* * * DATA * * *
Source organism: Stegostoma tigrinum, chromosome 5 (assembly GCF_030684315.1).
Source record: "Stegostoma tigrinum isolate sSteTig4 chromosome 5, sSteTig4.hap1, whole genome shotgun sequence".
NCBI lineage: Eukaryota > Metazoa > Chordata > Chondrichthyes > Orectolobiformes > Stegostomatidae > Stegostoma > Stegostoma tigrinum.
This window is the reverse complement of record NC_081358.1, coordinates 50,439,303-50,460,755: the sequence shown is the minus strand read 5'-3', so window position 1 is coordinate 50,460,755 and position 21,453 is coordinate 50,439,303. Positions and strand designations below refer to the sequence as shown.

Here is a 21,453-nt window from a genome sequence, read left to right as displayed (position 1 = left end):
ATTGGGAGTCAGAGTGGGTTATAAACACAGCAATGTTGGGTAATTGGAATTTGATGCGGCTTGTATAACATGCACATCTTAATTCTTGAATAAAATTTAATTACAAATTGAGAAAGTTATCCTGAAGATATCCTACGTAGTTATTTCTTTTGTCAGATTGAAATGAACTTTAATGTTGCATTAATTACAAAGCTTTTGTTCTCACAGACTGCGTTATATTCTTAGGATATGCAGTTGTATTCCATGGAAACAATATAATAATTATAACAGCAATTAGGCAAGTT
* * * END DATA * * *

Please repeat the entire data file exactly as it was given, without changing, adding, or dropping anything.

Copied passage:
Source organism: Stegostoma tigrinum, chromosome 5 (assembly GCF_030684315.1).
Source record: "Stegostoma tigrinum isolate sSteTig4 chromosome 5, sSteTig4.hap1, whole genome shotgun sequence".
NCBI lineage: Eukaryota > Metazoa > Chordata > Chondrichthyes > Orectolobiformes > Stegostomatidae > Stegostoma > Stegostoma tigrinum.
This window is the reverse complement of record NC_081358.1, coordinates 50,439,303-50,460,755: the sequence shown is the minus strand read 5'-3', so window position 1 is coordinate 50,460,755 and position 21,453 is coordinate 50,439,303. Positions and strand designations below refer to the sequence as shown.

Here is a 21,453-nt window from a genome sequence, read left to right as displayed (position 1 = left end):
ATTGGGAGTCAGAGTGGGTTATAAACACAGCAATGTTGGGTAATTGGAATTTGATGCGGCTTGTATAACATGCACATCTTAATTCTTGAATAAAATTTAATTACAAATTGAGAAAGTTATCCTGAAGATATCCTACGTAGTTATTTCTTTTGTCAGATTGAAATGAACTTTAATGTTGCATTAATTACAAAGCTTTTGTTCTCACAGACTGCGTTATATTCTTAGGATATGCAGTTGTATTCCATGGAAACAATATAATAATTATAACAGCAATTAGGCAAGTT